X-rays use invisible electromagnetic energy beams to make images of internal tissues, bones, and organs. Standard X-rays are done for many reasons, including diagnosing tumors or bone injuries.
X-rays are made by using external radiation to produce images of the body, its organs, and other internal structures for diagnostic purposes. X-rays pass through body structures onto specially-treated plates (similar to camera film). It makes a "negative" type picture is made (the more solid a structure is, the whiter it appears on the film). Instead of film, X-rays may also be made by using computers and digital media.
When the body undergoes X-rays, different parts of the body allow varying amounts of the X-ray beams to pass through. Images are produced in degrees of light and dark, depending on the amount of X-rays that penetrate the tissues. The soft tissues in the body (such as blood, skin, fat, and muscle) allow most of the X-ray to pass through and appear dark gray on the film. A bone or a tumor, which is denser than the soft tissues, allows few of the X-rays to pass through and appears white on the X-ray. At a break in a bone, the X-ray beam passes through the broken area and appears as a dark line in the white bone.
X-rays of the arms and legs are often used as the first step in diagnosing injuries. X-rays may also be used to check for other problems in the bones and/or soft tissues.
X-rays of the arm, leg, hand, foot, ankle, shoulder, knee, hip or hand may be done to assess the bones for injuries. This includes fractures or broken bones. X-rays can also show evidence of other injuries or conditions, such as infection, arthritis, tendinitis, bone spurs, tumors, or birth defects. X-rays may also be used to see bone growth and development in children.
X-rays of joints may be done to check for damage to soft tissues, such as cartilage, muscle, tendons, or ligaments. Joint X-rays may also help check for fluid in the joint, and other abnormalities of the joint such as bone spurs, narrowing of the joint, and changes in the structure of the joint.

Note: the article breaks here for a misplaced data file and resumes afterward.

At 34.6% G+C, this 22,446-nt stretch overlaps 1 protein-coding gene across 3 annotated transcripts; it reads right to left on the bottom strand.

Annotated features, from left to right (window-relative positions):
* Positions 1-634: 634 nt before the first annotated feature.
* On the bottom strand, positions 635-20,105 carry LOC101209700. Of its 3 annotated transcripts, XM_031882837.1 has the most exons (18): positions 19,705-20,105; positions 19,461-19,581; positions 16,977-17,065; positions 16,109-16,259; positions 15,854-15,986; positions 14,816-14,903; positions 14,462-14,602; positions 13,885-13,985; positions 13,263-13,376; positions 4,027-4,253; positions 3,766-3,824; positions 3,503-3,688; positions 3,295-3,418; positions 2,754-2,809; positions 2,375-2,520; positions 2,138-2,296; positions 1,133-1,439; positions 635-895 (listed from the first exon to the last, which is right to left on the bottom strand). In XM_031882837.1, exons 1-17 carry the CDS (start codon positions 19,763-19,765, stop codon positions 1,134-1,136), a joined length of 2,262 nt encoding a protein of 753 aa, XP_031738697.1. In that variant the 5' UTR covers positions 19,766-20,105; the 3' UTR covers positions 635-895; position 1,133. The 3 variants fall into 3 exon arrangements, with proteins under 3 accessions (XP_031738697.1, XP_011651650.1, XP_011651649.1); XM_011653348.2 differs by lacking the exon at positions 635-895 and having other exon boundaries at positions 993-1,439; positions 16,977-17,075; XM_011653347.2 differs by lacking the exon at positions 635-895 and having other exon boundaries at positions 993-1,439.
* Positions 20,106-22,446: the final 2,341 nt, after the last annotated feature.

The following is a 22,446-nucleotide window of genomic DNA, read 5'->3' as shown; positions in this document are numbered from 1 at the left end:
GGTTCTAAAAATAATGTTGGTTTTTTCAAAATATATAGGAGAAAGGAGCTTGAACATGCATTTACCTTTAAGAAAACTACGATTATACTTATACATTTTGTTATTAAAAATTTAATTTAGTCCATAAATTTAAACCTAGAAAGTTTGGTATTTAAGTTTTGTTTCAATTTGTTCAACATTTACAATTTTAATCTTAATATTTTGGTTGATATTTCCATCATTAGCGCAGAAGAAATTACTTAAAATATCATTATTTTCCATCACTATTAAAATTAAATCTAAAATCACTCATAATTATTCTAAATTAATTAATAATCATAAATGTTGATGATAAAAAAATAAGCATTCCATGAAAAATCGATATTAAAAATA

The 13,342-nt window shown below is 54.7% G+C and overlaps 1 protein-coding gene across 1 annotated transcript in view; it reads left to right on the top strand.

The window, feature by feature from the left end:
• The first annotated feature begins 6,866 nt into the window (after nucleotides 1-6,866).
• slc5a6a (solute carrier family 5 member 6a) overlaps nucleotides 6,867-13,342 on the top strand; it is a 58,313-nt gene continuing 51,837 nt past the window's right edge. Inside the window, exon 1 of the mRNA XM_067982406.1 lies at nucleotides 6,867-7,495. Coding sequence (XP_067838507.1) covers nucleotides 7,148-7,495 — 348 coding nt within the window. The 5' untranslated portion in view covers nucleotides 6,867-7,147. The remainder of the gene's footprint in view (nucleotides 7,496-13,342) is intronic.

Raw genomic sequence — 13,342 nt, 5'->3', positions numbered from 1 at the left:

There may be other reasons for your doctor to recommend an X-ray of the arms and legs.
You may want to ask your doctor about the amount of radiation used during the procedure and the risks related to your particular situation. It is a good idea to keep a record of your radiation exposure, such as previous scans and other types of X-rays, so that you can inform your doctor. Risks associated with radiation exposure may be related to the cumulative number of X-ray exams and/or treatments over a long period.
If you are pregnant or think you might be, tell your doctor. Radiation exposure during pregnancy may lead to birth defects. If it is necessary for you to have an X-ray of the extremities, special precautions will be made to minimize the radiation exposure to the fetus.
There may be other risks depending on your specific medical condition. Be sure to discuss any concerns with your doctor prior to the procedure.
An X-ray may be done on an outpatient basis or as part of your stay in a hospital. Procedures may vary depending on your condition and your doctor's practices.
Generally, an X-ray procedure of the extremities follows this process:
While the X-ray procedure itself causes no pain, moving a potentially injured body part may cause some discomfort or pain. The radiologic technologist will use all possible comfort measures and complete the procedure as quickly as possible to minimize any discomfort or pain.
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